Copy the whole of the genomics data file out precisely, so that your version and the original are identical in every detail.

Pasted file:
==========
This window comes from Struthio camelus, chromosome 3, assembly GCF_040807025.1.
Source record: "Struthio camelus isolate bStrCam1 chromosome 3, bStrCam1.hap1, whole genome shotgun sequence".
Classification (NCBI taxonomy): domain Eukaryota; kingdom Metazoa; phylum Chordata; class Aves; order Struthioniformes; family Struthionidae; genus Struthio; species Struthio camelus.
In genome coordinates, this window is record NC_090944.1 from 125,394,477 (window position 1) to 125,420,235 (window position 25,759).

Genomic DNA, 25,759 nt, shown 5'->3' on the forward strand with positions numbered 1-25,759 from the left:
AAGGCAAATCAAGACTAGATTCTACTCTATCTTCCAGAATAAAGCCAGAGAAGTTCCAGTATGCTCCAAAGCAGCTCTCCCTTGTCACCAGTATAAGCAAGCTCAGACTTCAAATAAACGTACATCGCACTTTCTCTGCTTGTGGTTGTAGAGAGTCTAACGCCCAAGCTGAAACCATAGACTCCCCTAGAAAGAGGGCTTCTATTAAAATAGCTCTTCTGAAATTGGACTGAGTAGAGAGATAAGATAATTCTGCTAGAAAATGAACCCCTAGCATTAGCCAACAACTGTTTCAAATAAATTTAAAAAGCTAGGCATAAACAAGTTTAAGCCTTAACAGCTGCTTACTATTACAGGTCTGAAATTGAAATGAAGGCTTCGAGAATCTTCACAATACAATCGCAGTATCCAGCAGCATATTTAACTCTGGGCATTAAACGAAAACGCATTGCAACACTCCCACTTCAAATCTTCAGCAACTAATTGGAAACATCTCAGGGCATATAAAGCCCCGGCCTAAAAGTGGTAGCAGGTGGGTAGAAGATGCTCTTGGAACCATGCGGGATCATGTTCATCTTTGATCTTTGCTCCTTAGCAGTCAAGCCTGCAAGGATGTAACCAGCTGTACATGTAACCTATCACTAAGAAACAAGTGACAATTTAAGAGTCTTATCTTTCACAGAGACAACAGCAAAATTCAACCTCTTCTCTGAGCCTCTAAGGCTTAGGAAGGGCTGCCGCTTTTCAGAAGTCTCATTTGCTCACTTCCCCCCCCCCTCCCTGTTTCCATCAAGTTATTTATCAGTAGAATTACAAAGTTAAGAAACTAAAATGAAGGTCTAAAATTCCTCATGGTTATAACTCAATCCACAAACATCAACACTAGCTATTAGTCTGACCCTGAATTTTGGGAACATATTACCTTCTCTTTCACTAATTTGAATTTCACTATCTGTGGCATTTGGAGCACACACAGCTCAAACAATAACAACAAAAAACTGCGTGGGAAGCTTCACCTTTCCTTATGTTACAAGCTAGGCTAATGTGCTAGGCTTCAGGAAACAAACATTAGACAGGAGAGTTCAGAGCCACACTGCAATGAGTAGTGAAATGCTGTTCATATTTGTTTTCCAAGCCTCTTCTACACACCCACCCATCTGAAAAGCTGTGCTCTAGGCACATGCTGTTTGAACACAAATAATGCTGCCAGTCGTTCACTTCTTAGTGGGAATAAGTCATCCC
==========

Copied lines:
This window comes from Struthio camelus, chromosome 3, assembly GCF_040807025.1.
Source record: "Struthio camelus isolate bStrCam1 chromosome 3, bStrCam1.hap1, whole genome shotgun sequence".
Classification (NCBI taxonomy): domain Eukaryota; kingdom Metazoa; phylum Chordata; class Aves; order Struthioniformes; family Struthionidae; genus Struthio; species Struthio camelus.
In genome coordinates, this window is record NC_090944.1 from 125,394,477 (window position 1) to 125,420,235 (window position 25,759).

Genomic DNA, 25,759 nt, shown 5'->3' on the forward strand with positions numbered 1-25,759 from the left:
AAGGCAAATCAAGACTAGATTCTACTCTATCTTCCAGAATAAAGCCAGAGAAGTTCCAGTATGCTCCAAAGCAGCTCTCCCTTGTCACCAGTATAAGCAAGCTCAGACTTCAAATAAACGTACATCGCACTTTCTCTGCTTGTGGTTGTAGAGAGTCTAACGCCCAAGCTGAAACCATAGACTCCCCTAGAAAGAGGGCTTCTATTAAAATAGCTCTTCTGAAATTGGACTGAGTAGAGAGATAAGATAATTCTGCTAGAAAATGAACCCCTAGCATTAGCCAACAACTGTTTCAAATAAATTTAAAAAGCTAGGCATAAACAAGTTTAAGCCTTAACAGCTGCTTACTATTACAGGTCTGAAATTGAAATGAAGGCTTCGAGAATCTTCACAATACAATCGCAGTATCCAGCAGCATATTTAACTCTGGGCATTAAACGAAAACGCATTGCAACACTCCCACTTCAAATCTTCAGCAACTAATTGGAAACATCTCAGGGCATATAAAGCCCCGGCCTAAAAGTGGTAGCAGGTGGGTAGAAGATGCTCTTGGAACCATGCGGGATCATGTTCATCTTTGATCTTTGCTCCTTAGCAGTCAAGCCTGCAAGGATGTAACCAGCTGTACATGTAACCTATCACTAAGAAACAAGTGACAATTTAAGAGTCTTATCTTTCACAGAGACAACAGCAAAATTCAACCTCTTCTCTGAGCCTCTAAGGCTTAGGAAGGGCTGCCGCTTTTCAGAAGTCTCATTTGCTCACTTCCCCCCCCCCTCCCTGTTTCCATCAAGTTATTTATCAGTAGAATTACAAAGTTAAGAAACTAAAATGAAGGTCTAAAATTCCTCATGGTTATAACTCAATCCACAAACATCAACACTAGCTATTAGTCTGACCCTGAATTTTGGGAACATATTACCTTCTCTTTCACTAATTTGAATTTCACTATCTGTGGCATTTGGAGCACACACAGCTCAAACAATAACAACAAAAAACTGCGTGGGAAGCTTCACCTTTCCTTATGTTACAAGCTAGGCTAATGTGCTAGGCTTCAGGAAACAAACATTAGACAGGAGAGTTCAGAGCCACACTGCAATGAGTAGTGAAATGCTGTTCATATTTGTTTTCCAAGCCTCTTCTACACACCCACCCATCTGAAAAGCTGTGCTCTAGGCACATGCTGTTTGAACACAAATAATGCTGCCAGTCGTTCACTTCTTAGTGGGAATAAGTCATCCC